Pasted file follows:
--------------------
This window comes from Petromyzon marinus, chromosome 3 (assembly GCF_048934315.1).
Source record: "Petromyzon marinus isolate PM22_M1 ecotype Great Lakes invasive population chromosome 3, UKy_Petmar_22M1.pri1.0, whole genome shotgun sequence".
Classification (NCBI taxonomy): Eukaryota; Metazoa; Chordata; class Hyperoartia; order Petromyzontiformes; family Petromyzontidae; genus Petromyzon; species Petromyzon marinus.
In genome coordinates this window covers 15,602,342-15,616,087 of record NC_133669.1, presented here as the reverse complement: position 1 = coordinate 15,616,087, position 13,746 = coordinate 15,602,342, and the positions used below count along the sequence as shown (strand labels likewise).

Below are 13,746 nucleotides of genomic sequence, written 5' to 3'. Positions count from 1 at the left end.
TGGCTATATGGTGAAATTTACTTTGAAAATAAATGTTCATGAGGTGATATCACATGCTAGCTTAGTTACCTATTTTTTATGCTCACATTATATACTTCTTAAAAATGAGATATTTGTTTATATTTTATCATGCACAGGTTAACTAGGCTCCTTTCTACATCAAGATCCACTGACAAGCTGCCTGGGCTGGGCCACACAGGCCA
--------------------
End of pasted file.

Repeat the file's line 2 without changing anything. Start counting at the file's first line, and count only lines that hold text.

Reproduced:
Source record: "Petromyzon marinus isolate PM22_M1 ecotype Great Lakes invasive population chromosome 3, UKy_Petmar_22M1.pri1.0, whole genome shotgun sequence".